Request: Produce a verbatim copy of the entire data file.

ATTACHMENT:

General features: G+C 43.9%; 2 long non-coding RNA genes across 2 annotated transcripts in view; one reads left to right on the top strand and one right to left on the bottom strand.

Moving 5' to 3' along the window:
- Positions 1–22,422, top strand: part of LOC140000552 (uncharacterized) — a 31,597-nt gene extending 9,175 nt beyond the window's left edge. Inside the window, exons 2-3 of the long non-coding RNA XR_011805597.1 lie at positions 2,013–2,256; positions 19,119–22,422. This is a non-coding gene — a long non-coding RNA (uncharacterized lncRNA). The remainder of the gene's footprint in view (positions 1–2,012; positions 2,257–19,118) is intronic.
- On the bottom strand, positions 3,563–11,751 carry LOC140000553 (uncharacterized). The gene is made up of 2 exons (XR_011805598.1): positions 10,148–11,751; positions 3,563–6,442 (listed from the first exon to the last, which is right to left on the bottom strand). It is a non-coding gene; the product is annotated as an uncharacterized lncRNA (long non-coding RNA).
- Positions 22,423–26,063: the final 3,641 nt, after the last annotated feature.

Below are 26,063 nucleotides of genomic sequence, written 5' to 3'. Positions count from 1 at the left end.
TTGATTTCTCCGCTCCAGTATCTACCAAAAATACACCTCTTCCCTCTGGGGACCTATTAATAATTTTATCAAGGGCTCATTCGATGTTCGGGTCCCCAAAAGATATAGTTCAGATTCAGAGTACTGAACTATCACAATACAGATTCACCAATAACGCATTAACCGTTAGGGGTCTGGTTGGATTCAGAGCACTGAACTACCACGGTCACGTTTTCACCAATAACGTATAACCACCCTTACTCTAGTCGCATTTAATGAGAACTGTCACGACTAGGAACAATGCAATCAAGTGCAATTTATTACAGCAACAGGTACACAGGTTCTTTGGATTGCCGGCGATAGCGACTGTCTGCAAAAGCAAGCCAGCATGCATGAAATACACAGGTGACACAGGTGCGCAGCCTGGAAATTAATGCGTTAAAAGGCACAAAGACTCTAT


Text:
General features: G+C 43.9%; 2 long non-coding RNA genes across 2 annotated transcripts in view; one reads left to right on the top strand and one right to left on the bottom strand.

Moving 5' to 3' along the window:
- Positions 1–22,422, top strand: part of LOC140000552 (uncharacterized) — a 31,597-nt gene extending 9,175 nt beyond the window's left edge. Inside the window, exons 2-3 of the long non-coding RNA XR_011805597.1 lie at positions 2,013–2,256; positions 19,119–22,422. This is a non-coding gene — a long non-coding RNA (uncharacterized lncRNA). The remainder of the gene's footprint in view (positions 1–2,012; positions 2,257–19,118) is intronic.
- On the bottom strand, positions 3,563–11,751 carry LOC140000553 (uncharacterized). The gene is made up of 2 exons (XR_011805598.1): positions 10,148–11,751; positions 3,563–6,442 (listed from the first exon to the last, which is right to left on the bottom strand). It is a non-coding gene; the product is annotated as an uncharacterized lncRNA (long non-coding RNA).
- Positions 22,423–26,063: the final 3,641 nt, after the last annotated feature.

Below are 26,063 nucleotides of genomic sequence, written 5' to 3'. Positions count from 1 at the left end.
TTGATTTCTCCGCTCCAGTATCTACCAAAAATACACCTCTTCCCTCTGGGGACCTATTAATAATTTTATCAAGGGCTCATTCGATGTTCGGGTCCCCAAAAGATATAGTTCAGATTCAGAGTACTGAACTATCACAATACAGATTCACCAATAACGCATTAACCGTTAGGGGTCTGGTTGGATTCAGAGCACTGAACTACCACGGTCACGTTTTCACCAATAACGTATAACCACCCTTACTCTAGTCGCATTTAATGAGAACTGTCACGACTAGGAACAATGCAATCAAGTGCAATTTATTACAGCAACAGGTACACAGGTTCTTTGGATTGCCGGCGATAGCGACTGTCTGCAAAAGCAAGCCAGCATGCATGAAATACACAGGTGACACAGGTGCGCAGCCTGGAAATTAATGCGTTAAAAGGCACAAAGACTCTAT